The Child Abuse and Prevention Act of 1974 increased the number of children coming into foster care that had experienced abuse and neglect. Due to the increased numbers in our country it became evident that guidelines were needed for safe permanent living arrangements for children in out-of-home care. The Adoptions Assistance and Child Welfare Act of 1980 [AACWA] provided programs to better fit children’s needs. Before 1980 many children were placed into foster care homes without a sense of permanency or with sufficient planning.
The 1980’s act encouraged kinship placement by requiring social workers to explore family resources and to utilize the least restrictive environment . This supported having the child stay connected to the family and the community. In addition, AACWA guidelines emphasized permanent living arrangements for children by limiting the amount of time that the agency could keep a child in foster care to eighteen months. By the eighteenth month a permanent living arrangement had to be established for the child or the agency had to pursue an adoptive process where parents rights would be terminated. For children placed in foster homes, the foster parents could be considered in the process as an adoption placement .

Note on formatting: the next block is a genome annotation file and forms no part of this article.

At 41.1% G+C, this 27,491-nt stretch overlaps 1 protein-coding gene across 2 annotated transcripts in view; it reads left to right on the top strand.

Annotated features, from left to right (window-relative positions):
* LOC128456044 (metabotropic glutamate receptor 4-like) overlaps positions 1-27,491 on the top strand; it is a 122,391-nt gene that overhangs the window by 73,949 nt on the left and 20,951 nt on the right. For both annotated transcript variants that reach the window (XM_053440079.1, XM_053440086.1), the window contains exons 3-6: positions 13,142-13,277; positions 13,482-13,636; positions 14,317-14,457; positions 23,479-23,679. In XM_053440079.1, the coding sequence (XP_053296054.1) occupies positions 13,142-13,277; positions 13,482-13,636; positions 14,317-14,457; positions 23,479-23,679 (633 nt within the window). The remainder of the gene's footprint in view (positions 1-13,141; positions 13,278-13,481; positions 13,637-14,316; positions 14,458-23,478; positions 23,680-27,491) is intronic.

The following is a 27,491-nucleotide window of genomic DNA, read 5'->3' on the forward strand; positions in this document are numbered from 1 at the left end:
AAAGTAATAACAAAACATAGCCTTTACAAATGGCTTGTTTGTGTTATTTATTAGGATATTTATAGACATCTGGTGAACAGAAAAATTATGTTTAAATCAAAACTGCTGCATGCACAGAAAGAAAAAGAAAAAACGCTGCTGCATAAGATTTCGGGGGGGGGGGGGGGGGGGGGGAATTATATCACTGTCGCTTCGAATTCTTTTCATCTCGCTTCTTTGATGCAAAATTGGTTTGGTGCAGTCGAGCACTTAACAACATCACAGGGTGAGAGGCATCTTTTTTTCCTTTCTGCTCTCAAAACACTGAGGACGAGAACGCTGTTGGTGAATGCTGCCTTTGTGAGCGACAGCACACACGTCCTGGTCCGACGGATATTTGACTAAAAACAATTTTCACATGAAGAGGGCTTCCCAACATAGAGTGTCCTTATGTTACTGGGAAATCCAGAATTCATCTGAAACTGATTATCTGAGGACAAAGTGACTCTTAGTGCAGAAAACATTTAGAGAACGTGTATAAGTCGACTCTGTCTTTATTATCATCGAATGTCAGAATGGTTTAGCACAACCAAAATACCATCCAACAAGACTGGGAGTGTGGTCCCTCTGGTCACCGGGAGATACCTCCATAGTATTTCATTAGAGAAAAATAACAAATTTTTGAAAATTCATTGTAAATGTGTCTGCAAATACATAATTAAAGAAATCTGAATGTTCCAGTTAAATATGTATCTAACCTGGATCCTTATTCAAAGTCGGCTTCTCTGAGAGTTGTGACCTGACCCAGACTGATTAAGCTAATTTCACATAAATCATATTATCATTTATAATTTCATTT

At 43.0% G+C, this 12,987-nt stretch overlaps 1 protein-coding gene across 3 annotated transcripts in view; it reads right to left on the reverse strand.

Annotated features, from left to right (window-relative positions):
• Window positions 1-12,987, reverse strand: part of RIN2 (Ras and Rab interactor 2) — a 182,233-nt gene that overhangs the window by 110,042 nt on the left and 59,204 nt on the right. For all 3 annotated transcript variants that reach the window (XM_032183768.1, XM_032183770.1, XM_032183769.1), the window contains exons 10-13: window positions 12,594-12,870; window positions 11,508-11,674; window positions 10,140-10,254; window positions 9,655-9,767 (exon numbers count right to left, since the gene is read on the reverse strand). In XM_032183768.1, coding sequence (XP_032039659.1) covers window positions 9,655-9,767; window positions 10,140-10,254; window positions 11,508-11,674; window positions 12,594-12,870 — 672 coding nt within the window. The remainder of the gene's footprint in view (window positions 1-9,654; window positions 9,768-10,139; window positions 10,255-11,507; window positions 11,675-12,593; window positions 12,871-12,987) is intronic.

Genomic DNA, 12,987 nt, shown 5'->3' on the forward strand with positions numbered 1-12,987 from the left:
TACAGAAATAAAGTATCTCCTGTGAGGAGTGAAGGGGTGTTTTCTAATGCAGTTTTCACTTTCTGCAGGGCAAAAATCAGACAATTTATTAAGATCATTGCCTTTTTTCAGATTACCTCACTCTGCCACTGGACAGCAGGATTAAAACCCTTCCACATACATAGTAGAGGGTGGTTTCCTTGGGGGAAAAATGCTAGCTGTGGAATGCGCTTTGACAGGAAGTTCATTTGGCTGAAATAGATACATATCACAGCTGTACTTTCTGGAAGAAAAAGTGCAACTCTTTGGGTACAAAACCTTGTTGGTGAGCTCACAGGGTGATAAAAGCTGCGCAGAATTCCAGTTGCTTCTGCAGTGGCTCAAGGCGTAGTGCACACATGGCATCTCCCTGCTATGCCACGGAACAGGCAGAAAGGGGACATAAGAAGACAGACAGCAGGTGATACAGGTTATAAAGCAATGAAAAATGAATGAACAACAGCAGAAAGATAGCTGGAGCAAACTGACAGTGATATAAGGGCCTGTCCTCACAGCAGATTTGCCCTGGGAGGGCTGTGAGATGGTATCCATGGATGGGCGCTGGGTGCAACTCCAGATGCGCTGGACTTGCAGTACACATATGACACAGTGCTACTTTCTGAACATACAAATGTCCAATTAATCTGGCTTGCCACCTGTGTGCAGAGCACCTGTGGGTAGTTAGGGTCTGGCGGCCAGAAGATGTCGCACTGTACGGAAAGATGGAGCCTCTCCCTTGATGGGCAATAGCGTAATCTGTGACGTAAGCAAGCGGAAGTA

The Act also had special provisions for children with disabilities and for minority groups. Recruitment efforts emphasized developing and seeking homes for these population groups. The goal was to provide children with a safe, permanent living environment and to prevent them from becoming part of the “foster care drift” . It also reduced the psychological problem known as “foster care syndrome” which was the result of long term placement with a lack of permanency in their lives.
AACWA promoted a reduction in foster care while reducing the duration of care. It supported services to the natural family and in most cases encouraged children to be returned to the natural family setting. This contributed to stability in the child’s life.
While researching the Adoptions Assistance and Child Welfare Act of 1980 a Maryland social worker was interviewed. She was Camille Baudot Wheeler.